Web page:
What are the Best Options Trades in History?
One of the biggest appeal of options trading is the possibility of a large profit in a short period of time.
This favorable profit/loss ratio is only possible with options because of the inherent leverage.
For stocks, one call or put option represents 100 shares of stock. And when options are out of the money and are trading cheaply, there is even more leverage.
Let’s examine three of the best options trades in recent history that have capitalized on this leverage.
TRADE #1: $2.4 Million in 28 Minutes
On March 27, 2015, the owner of an unidentified trading algorithm that instantaneously reads and digests news headlines made a little over $2,400,000 in just 28 minutes by buying $110,000 worth of call options on Altera stock.
This was back when Intel (ticker symbol INTC) was in “talks” to buy Altera (ticker symbol ALTR).
Within approximately 2 seconds of the buyout rumor surfacing on Dow Jones Newswires, the algo scooped up about 3,158 call options with a strike price of $36. The price was $0.35 for each contract.
At the time, ALTR was trading around $34 per share. This meant the $36 strike price options were out of the money, and cost $110,530 to purchase. After the news, ALTR stock was halted and reopened 28% higher.
Remember, if options were to expire out of the money, they would be worthless, so this was an inherently risky trade. If the trader purchased $100k worth of ALTR stock, that wouldn’t be at risk of expiring worthless, although ALTR could technically trade to zero.
Since ALTR traded 28% higher about 30 minutes after the calls were purchased, the profit was enormous.
This is the actual buyout tweet from a WSJ reporter that came shortly after the DJN headline. Originally, market participants thought the Altera options trade occurred moments after this tweet.
As it turns out, the $110,530 options trade occurred about 19 seconds BEFORE this tweet and only 1 second after the DJN headline. Meaning, the algo/trader read the headline in approximately 1 second and knew about the buyout before the reporter.
— Dana Mattioli (@DanaMattioli) March 27, 2015
Although it can not be confirmed that the trader behind this brilliant options trade is an algorithm and not a human, it’s highly inconceivable that a human would be fast enough to buy $100k worth of options within seconds of reading a news headline. It’s important to note that this is not insider trading, because once something is published on a news website, it’s public information.
A well-perfected algorithm could easily make this trade in milliseconds, and this is a far more plausible explanation. Selecting a strike price and deciding to buying the calls at the mid-price or hitting the ask would likely take longer than 1 second.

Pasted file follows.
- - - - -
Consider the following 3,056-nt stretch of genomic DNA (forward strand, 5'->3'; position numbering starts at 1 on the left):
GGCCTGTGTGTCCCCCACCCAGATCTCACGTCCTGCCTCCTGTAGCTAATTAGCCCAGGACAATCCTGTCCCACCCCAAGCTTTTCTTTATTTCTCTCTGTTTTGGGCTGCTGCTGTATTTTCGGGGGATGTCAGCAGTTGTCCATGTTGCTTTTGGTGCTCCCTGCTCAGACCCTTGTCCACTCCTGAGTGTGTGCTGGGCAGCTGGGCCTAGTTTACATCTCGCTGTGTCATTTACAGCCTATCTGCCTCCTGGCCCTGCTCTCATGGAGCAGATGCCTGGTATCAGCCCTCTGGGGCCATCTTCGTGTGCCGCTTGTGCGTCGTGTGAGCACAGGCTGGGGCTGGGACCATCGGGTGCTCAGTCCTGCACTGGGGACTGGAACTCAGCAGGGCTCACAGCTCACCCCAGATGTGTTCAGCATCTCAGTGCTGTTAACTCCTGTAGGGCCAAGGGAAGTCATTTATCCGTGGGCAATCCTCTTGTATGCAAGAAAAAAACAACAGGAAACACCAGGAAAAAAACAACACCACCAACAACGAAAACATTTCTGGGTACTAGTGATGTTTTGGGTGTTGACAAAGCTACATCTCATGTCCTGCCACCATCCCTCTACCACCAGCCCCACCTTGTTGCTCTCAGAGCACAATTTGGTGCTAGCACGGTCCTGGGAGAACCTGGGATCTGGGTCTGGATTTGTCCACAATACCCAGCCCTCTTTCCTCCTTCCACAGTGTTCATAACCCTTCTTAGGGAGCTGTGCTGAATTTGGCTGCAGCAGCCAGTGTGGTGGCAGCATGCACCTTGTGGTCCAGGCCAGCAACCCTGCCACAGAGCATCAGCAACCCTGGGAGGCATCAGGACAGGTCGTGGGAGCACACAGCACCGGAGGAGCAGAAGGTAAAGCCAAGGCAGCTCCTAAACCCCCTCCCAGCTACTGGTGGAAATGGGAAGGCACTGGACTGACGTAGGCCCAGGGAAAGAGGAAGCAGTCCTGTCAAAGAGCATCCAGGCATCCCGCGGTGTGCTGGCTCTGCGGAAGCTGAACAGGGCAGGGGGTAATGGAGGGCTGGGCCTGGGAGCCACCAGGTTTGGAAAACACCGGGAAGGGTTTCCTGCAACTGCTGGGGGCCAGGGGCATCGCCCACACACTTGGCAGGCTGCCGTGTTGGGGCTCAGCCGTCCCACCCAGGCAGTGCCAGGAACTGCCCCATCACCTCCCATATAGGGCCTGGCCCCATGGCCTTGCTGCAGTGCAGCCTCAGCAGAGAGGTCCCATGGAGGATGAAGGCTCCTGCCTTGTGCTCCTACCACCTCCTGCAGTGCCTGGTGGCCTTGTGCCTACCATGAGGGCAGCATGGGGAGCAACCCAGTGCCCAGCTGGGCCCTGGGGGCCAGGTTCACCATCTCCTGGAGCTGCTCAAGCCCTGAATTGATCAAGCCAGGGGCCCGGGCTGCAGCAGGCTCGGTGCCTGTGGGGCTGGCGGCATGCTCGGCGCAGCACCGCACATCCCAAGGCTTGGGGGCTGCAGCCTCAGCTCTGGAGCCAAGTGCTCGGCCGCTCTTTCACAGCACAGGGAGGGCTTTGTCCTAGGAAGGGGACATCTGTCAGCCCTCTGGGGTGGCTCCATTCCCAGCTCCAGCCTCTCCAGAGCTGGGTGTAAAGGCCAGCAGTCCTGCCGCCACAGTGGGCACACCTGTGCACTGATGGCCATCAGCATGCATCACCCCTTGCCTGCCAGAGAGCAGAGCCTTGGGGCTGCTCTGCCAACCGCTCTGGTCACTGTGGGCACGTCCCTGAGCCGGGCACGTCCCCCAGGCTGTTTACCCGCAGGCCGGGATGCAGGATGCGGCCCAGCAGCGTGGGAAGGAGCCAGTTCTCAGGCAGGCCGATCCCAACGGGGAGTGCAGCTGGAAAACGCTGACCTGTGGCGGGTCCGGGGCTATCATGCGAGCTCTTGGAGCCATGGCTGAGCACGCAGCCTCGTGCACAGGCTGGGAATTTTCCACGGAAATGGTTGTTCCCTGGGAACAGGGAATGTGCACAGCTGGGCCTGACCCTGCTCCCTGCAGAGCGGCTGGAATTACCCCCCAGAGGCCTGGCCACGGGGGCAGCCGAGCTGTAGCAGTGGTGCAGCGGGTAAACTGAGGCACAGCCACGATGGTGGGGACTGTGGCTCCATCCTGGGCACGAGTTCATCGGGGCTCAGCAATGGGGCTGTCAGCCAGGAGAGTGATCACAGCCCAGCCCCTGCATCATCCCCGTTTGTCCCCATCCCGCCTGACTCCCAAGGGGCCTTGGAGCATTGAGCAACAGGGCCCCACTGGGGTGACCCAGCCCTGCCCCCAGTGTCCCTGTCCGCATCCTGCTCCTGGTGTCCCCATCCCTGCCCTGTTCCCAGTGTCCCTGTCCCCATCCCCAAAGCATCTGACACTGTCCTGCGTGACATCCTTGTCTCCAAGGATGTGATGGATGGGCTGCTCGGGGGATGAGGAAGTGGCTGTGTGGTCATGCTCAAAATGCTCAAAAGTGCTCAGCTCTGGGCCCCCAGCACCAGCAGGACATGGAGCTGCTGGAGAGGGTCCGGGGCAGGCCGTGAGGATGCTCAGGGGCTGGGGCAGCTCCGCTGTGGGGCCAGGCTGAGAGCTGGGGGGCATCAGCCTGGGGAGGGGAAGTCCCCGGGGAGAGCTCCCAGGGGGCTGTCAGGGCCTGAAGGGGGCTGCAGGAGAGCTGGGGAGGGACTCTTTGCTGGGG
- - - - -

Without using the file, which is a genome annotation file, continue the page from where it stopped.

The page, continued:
Regardless, whoever (or whatever) placed this trade, unequivocally maximized the power of options. Had they used normal ALTR stock, they would have only made a measly profit of $34,000. Instead, the 3,158 call options originally purchased for $0.35 were worth $7.60 just 28 minutes after placing the trade, resulting in a profit of millions instead of thousands.
Is this one of the greatest options trades in history? Simply put, yes. A total profit of $2,400,000 in half an hour breaks down to $80,000 per minute. Not bad.
TRADE #2: $250,000 Selling Put Options
If you traded at all on August 24th, 2015, when markets around the world effectively crashed 10% due to China devaluing its currency, then you know firsthand how chaotic the markets truly were. Amidst the chaos, there was an enormous amount of opportunity.
For one daytrader based in Japan who goes by the name CIS, a whopping fortune of $34,000,000 was made in one single day. Although most of the millions he made that day came from shorting Nikkei index futures, he made a quarter of a million dollars by selling overpriced put options to investors that panicked.
After closing out his short position in the Nikkei index futures, he noticed far out of the money puts were trading for a heavy premium.
In order for the puts to be worth something, the Nikkei would have had to fall below 10,500 (a 40% decrease). CIS saw this as very unlikely and was more than happy to sell $250,o000 worth of options premium.
Shortly after he placed this trade, the Nikkei started to rebound and volatility collapsed. The puts ended up expiring worthless and CIS collected more money from selling put options than most people will see in their entire lives.
TRADE #3: Dynamic Hedging
Nassim Taleb is an academic, author, and hedge fund manager who made over $1 billion dollars buying put options on the S&P 500 index throughout the aforementioned market turmoil on August 24, 2015.
He is best known for his claim that six sigma market moves, i.e. percentage moves in assets beyond the realm of normal standard deviations, occur much more frequently than they statistically should.
According to the Wall Street Journal, Universa Investments LP, Nassim Taleb’s hedge fund, gained roughly 20% resulting in a partially realised profit of $1 billion on Monday , August 24th 2015 when the S&P 500 traded down about 8% and the VIX Index soared about 50%.
Essentially, the strategy of Taleb’s hedge fund is to constantly look for cheap near-term put options on the S&P 500 index and purchase them.
Hedge funds like Taleb’s do precisely what a hedge fund was originally intended to do: provide a way for accredited investors to hedge their portfolios against abnormal market downturns.
A billion dollar profit in one day is definitely one of the best options trades in history.